Recognising broken bones

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Recognising broken bones

While the only way to definitively prove that your child has broken a bone is to have an X-ray, there are a few red flag signs which can point to a fracture.

Children fall over and off things all the time and parents don’t want to be sitting in hospital accident and emergency departments waiting for their child to be X-rayed every time there’s an injury.

The fact is that most of the time the injuries they sustain are strains, sprains and bruises – and these can cause as much pain and suffering as a bone break.

But it’s estimated that about 15 percent of all injuries in kids are bone fractures, so chances are your children will break a bone at some stage during their adventurous childhood so it’s handy to know how to spot the signs.

Telltale symptoms you can’t ignore

If your child is displaying any of the following symptoms below, or if you’re worried, seek medical advice:

  • swollen or blue fingers or toes
  • severe pain in the limb, not eased by painkillers or by elevating the limb
  • stiffening of the fingers or toes
  • pins and needles or numbness of the fingers and toes
  • an obvious bend in the region

Bones also make a noise when they break so if you hear a snapping sound at the time of your child’s injury that may be a sign that a fracture has occurred.

Other times the bone may bend but not break – this is called a ‘greenstick fracture’ and also requires treatment.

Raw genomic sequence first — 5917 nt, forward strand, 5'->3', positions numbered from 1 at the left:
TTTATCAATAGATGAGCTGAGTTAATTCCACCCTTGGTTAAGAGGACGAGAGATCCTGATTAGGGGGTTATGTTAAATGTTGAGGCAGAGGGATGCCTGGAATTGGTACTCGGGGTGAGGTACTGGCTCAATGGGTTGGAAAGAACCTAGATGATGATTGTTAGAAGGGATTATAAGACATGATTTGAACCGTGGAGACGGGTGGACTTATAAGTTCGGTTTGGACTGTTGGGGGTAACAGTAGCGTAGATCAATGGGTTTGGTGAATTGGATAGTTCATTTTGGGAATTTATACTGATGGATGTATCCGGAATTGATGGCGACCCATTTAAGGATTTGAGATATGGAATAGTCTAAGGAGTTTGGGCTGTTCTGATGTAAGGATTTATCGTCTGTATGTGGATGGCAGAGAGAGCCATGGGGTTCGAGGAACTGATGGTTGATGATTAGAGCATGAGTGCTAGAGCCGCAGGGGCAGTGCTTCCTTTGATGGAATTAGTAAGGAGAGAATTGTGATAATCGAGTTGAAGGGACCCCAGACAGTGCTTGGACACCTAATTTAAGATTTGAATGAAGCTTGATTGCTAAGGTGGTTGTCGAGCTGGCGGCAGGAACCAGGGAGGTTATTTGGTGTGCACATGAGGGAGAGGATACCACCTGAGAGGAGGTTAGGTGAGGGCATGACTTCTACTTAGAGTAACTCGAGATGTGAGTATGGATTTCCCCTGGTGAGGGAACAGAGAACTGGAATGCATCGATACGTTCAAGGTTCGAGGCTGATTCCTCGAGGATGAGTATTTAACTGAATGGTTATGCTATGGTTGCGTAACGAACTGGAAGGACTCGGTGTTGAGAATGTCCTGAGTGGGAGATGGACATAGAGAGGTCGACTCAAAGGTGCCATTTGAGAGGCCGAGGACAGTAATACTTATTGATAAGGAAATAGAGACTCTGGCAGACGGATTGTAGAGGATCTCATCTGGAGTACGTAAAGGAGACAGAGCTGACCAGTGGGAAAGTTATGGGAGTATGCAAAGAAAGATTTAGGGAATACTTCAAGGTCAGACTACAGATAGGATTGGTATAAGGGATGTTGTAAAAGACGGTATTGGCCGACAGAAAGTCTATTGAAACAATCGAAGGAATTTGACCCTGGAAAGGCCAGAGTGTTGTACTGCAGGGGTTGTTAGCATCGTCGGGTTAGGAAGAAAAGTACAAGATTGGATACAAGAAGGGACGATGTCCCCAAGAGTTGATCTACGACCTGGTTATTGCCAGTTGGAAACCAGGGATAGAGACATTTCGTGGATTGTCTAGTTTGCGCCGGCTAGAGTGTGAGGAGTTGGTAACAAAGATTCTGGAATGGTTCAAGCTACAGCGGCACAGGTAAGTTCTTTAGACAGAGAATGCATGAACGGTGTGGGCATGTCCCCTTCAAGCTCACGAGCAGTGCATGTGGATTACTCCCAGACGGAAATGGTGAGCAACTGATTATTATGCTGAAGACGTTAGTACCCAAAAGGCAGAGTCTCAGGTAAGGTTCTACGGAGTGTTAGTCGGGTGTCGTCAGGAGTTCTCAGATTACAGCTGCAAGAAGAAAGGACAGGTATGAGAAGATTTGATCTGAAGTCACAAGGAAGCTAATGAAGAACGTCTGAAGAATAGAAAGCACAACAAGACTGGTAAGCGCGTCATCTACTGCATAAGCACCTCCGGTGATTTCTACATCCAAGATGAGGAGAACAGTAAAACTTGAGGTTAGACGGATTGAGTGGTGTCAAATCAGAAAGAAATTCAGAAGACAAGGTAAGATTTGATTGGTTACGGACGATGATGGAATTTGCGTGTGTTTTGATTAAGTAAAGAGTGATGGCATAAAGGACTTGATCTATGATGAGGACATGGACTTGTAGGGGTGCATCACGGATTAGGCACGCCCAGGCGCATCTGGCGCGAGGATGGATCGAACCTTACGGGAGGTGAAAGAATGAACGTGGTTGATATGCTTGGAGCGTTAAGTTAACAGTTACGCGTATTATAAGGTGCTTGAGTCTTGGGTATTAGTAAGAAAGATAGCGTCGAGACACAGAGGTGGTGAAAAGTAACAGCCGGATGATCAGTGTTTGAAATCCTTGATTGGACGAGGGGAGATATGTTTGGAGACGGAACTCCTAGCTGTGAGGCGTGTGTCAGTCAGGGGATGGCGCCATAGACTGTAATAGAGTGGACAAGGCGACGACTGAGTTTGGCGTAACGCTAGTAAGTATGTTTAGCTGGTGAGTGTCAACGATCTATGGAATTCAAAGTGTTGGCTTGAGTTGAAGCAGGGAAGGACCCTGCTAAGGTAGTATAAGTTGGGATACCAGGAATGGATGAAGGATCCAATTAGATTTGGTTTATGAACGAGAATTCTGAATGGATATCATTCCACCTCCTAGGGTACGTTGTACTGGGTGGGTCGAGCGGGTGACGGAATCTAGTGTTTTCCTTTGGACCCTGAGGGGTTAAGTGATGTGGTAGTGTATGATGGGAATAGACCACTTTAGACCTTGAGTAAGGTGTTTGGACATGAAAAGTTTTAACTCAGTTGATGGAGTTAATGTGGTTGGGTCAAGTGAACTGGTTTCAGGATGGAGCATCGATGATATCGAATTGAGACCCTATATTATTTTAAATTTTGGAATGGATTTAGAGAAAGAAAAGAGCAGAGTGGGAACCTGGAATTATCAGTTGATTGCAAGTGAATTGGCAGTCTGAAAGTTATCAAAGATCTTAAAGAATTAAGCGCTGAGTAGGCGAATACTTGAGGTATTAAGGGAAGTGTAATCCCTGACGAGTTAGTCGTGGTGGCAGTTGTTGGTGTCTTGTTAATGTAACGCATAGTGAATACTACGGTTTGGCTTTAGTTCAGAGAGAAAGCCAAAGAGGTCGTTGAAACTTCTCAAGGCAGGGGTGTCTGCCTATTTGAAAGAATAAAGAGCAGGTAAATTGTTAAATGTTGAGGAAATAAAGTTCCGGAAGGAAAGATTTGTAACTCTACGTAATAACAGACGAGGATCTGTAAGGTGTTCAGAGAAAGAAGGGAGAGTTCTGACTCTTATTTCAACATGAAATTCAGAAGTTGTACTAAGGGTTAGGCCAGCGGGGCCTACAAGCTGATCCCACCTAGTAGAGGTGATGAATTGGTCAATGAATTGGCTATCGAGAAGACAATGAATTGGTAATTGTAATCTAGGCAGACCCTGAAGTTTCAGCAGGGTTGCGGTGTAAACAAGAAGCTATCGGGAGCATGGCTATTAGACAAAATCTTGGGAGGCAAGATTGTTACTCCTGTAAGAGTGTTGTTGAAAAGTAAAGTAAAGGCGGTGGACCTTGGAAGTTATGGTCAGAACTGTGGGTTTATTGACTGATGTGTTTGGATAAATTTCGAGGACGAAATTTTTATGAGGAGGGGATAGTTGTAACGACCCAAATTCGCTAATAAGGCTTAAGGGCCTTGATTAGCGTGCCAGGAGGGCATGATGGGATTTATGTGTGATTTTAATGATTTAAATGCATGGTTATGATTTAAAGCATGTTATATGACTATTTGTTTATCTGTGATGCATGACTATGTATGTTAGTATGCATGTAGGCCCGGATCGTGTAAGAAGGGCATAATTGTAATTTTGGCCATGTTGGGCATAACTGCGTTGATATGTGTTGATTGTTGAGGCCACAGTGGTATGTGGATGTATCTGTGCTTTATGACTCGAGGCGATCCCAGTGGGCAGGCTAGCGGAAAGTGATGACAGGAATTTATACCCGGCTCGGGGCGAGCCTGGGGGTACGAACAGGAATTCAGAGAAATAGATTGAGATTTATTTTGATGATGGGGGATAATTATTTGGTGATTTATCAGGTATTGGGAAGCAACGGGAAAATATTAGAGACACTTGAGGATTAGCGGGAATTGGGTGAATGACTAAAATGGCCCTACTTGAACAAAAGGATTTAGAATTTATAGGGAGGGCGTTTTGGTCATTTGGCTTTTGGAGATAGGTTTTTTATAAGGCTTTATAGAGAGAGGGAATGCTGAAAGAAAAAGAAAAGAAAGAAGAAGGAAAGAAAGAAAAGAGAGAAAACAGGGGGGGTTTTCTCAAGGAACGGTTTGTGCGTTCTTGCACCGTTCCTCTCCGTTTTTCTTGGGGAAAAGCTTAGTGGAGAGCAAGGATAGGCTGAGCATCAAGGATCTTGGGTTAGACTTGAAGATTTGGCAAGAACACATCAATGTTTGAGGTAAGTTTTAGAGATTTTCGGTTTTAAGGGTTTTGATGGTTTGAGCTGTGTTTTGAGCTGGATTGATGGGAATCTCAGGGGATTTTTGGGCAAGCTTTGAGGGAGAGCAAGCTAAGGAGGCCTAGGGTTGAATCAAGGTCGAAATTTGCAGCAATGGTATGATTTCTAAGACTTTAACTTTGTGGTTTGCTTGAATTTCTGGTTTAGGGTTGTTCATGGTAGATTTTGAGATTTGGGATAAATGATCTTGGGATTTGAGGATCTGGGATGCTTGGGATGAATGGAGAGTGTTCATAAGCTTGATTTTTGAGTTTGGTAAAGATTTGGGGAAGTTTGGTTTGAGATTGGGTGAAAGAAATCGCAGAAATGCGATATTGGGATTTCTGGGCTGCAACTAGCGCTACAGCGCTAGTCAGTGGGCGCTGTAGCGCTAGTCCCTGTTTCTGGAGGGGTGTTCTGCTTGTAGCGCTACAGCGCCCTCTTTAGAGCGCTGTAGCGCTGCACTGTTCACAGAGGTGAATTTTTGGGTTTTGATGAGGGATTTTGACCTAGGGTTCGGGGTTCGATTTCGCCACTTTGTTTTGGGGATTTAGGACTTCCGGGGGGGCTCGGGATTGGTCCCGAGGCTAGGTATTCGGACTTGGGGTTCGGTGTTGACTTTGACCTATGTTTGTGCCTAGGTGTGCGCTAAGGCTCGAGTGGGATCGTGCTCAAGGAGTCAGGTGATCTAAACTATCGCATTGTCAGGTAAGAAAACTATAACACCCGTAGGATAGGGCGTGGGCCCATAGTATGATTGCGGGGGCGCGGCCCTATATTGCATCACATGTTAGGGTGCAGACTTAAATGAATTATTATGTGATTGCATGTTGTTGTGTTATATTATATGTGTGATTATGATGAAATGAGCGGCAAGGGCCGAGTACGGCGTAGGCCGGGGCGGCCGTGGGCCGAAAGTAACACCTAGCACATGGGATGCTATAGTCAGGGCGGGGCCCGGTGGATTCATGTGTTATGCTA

Hard to spot

Sometimes broken bones can be hard to spot in kids because they may not be as immediately painful as other injuries.

For example, if a child has fallen off a bike and has a deep graze from asphalt on his knee that’s bleeding and really stinging, he may not notice for a while that he can’t move his wrist properly – and neither will his parents.

So if you notice that after the crying subsides a young child refuses to put weight on an arm or leg, won’t move the limb, is holding it or protecting it, or you can clearly see a bend or deformity, assume the child has a broken bone and get medical help.

Treating your child

If you think a bone may be broken, it’s important you seek urgent medical advice. While our bones are built to mend naturally, for major limb breaks it’s important they’re set straight and properly by a medical professional. And it’s also advised to seek medical advice for broken toes and fingers.

Ensure that as you take your child to the hospital or doctor that you splint the affected area by resting it against something solid.

Also avoid giving your child food or drink in case surgery is required. Sometimes surgeons will need to operate on a fracture under a general anaesthesia.

Are X-rays safe for kids?

While the medical radiation children are exposed to in X-rays is minimal, it’s true that children are more sensitive to it because their bodies are growing and making new cells.

According to a Queensland Health factsheet, this can provide a greater chance for the radiation to affect cell growth. Children also have a longer time for any radiation damage, if present, to have an effect on their health.

But under properly supervised conditions, diagnostic imaging does not deliver dangerous doses of radiation. It’s just not advised to be lining up for an X-ray every time your child has an injury.

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